So first I compute bounding boxes for all meshes (or spheres or isosurfaces) and construct a KD-Tree containing all these models. Then if a model is a triangle-mesh this mesh is subdivided in its own KD-tree.
This implementation behaves well if models are small and placed apart (no overlap). So e.g. a field of bunnies
renders very fast. But many scenes contains overlapping structures. The Sponza Atrium models makes Gray grind forever, because the meshes overlaps a lot and because the camera would be placed inside the model.
So since, last winter (2009) I have been working on and off with a new Surface Area Heuristics KD-tree. My hope is that this new tree will make Gray perform much better in my current worst case scenarios.
ProgrammingPosted by Søren Greiner Wed, February 03, 2010 14:15:56
For producing parametric surfaces for Gray, I developed a small command line tool that generates a 3D model from a parametric function.
To use the tool download it and run it using 3 functions of the parameters u and v for each x,y and z coordinate. Here is the complete input arguments for the tool:
Parametric.exe x y z umin umax vmin vmax un vn outfile.xml format
x function of u and v
y function of u and v
z function of u and v
umin minimum value of u
umax maximum value of u
vmin minimum value of v
vmax maximum value of v
u division along u parameter
v division along v parameter
outfile.xml output model filename
format output model fileformat (GRAY or K3D)
Parametric.exe u sin(u/pi) v -2*pi 2*pi -2 4 100 100 test.xml GRAY
The tools is for Windows, but the C++ source code can be requested if you need to compile for your own platform.
I added some .bat files as examples. Below is the "Twisted Torus"
ProgrammingPosted by Søren Greiner Tue, February 02, 2010 16:32:13
Another way of creating 3D models is by using parametric surfaces. A parametric surface is described by a function of two variables u and v that evaluates to a x,y,z coordinate. The function f(u,v) can then, by sweeping u and v over a range, generate points that can be connected to a mesh of small triangles.
An example is a flat plane given by:
x = u
y = v
z = 0
for u = [0,1] and v=[0,1]
This yields a small flat square (rather dull to look at).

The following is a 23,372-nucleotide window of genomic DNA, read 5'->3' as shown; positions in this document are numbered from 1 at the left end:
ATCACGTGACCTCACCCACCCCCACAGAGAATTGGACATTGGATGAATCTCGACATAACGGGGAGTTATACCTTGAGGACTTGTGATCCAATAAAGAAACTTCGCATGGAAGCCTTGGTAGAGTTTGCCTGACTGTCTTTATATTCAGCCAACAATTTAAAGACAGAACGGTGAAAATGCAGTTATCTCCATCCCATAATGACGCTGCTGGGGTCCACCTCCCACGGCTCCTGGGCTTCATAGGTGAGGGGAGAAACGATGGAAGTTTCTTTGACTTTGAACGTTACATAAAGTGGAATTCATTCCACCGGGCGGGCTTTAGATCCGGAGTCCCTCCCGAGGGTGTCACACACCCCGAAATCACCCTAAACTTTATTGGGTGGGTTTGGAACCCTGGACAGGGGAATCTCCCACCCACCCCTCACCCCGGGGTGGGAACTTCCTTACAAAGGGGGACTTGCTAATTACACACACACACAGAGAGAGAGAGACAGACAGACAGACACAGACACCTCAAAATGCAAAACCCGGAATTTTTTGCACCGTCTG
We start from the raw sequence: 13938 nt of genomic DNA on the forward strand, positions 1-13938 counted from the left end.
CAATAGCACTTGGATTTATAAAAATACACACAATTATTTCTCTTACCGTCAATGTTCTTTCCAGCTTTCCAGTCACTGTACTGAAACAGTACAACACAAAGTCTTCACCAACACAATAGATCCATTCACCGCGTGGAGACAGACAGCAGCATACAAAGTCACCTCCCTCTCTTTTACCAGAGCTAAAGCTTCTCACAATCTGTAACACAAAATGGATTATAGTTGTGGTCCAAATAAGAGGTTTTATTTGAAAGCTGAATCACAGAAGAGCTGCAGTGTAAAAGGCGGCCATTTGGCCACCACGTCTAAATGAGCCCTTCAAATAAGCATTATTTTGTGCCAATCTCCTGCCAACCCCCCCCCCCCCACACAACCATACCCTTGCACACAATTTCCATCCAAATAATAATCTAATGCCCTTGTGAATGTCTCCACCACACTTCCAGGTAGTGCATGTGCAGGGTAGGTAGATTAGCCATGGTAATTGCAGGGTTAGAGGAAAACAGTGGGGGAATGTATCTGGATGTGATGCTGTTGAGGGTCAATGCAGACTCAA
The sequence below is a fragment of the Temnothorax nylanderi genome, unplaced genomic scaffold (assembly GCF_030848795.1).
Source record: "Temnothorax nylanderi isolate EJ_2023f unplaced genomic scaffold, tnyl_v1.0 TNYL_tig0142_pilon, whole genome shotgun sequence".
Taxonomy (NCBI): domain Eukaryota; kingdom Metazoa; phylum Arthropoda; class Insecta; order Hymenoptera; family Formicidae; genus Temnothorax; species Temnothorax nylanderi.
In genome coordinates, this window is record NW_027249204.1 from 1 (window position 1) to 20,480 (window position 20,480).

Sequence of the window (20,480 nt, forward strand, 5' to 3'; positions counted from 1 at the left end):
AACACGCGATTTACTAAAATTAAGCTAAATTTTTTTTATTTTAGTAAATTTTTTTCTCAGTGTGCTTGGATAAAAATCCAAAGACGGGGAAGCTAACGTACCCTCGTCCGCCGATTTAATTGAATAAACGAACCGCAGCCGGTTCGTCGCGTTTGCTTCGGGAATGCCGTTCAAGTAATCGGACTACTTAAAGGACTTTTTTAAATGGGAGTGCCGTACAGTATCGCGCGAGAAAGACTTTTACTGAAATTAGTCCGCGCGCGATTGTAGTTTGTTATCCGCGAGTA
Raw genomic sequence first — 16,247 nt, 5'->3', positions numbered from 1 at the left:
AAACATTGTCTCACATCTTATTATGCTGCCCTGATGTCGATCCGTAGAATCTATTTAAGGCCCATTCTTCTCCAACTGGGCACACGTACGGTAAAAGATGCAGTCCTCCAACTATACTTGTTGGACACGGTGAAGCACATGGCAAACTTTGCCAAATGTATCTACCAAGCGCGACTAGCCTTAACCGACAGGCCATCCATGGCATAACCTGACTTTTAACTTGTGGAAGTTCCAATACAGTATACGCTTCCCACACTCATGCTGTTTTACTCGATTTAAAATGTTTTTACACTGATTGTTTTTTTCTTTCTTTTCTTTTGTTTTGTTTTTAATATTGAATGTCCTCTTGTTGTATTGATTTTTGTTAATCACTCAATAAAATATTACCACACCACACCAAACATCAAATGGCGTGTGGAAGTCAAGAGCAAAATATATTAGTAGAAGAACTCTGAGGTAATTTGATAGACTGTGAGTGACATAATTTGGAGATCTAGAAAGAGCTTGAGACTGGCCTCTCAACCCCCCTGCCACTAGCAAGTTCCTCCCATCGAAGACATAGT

More interesting are parametric surfaces that sweep through all three coordinates, x,y,z.
This formula is a the formula for a torus:
x = (0.7+0.3*cos(v))*cos(u)
y = (0.7+0.3*cos(v))*sin(u)
z = 0.3*sin(v)
for u = [0, 2*pi] and v = [0, 2*pi]
And the resulting image (using a glass material):
ProgrammingPosted by Søren Greiner Tue, February 02, 2010 14:12:26
I developed a small tool for making 3D models for my test scenes in Gray. The tool is a simple "lathe". A number of spline-curves can be drawn and when the curves are saved they can be rotated around the y-axis to generate a 3D mesh.
The tool is not very flexible but it served my need at the time.
Here's a screenshot:
The actual tool can be downloaded here (for Windows) Lathe
ProgrammingPosted by Søren Greiner Tue, February 02, 2010 14:04:00
More work from the winter of 2009. Work with caustics using photon mapping. With the photon mapping technique (described by Henrik Wann Jensen) I implemented caustics in Gray. Caustics is the play of light seen when light passes through a transparent object and focuses into intricate patterns on other objects.
To produce these images, I start with with the light source and cast a large number of light rays into my 3D scene. If the rays hits a reflecting or refracting object the light bounces in new directions. When the light hits a diffuse non reflection object the position of the "photon" is stored into a photon map.
The next step is to gather these photons again, but this time starting from the camera. When the camera rays hits a diffuse object the number of photons in the neighbourhood of the hit point is computed. The density of photons (number of photons per area) gives an estimate of how much light has hit this point.
Here is an image. Notice the "shadow" cast by the pawn.
ProgrammingPosted by Søren Greiner Tue, February 02, 2010 13:39:53
My work with isosurfaces actually started more than a year ago (christmas 2008), but I have yet not posted any images on my website of my work.
Isosurfaces are surfaces described with a formula rather than with thousands of small polygons. The benefit is that very complex models can be visualized using only little memory, the drawback is lack of artistic control and costly evaluation times of each isosurface formula.
So what does an isosurface formula look like? One of the simplest is the sphere given by f(x,y,z)=x*x+y*y+z*z-r*r . The isosurface is given by all the x,y,z triplets that evaulates to 0 when inserted into f(x,y,z). Iso-surface because, all evaluations give the same value 0 on the surface.
The way I ray trace isosurfaces is by defining a bounding box around my object. When a ray hits the bounding box, Gray evaluates the formula f. If f is positive, I move forward along the ray and evaluates f again. When f yields a negative value this iteration stops and the last position with a positive value is selected as a point on the surface.
The trick to optimize this progress is the find some upper bound on the derivative of the formula f (how fast does f go towards 0). This tells me how far I can move forward and still be sure that f is positive. The actual implementation in Gray iterates in smaller and smaller steps until it is within some accepted threshold.
Enough talking. Here is an image:
This "rock" is a sphere, whose radius has been modulated with some fractal noise.
ProgrammingPosted by Søren Greiner Tue, February 02, 2010 13:09:37
Moving my old hand generated html homepage into the blog format. Hopefully with this format I will post news about my progress with Gray much more often than I did with the old homepage.
The old page can still be found at www.mathika.dk/grayold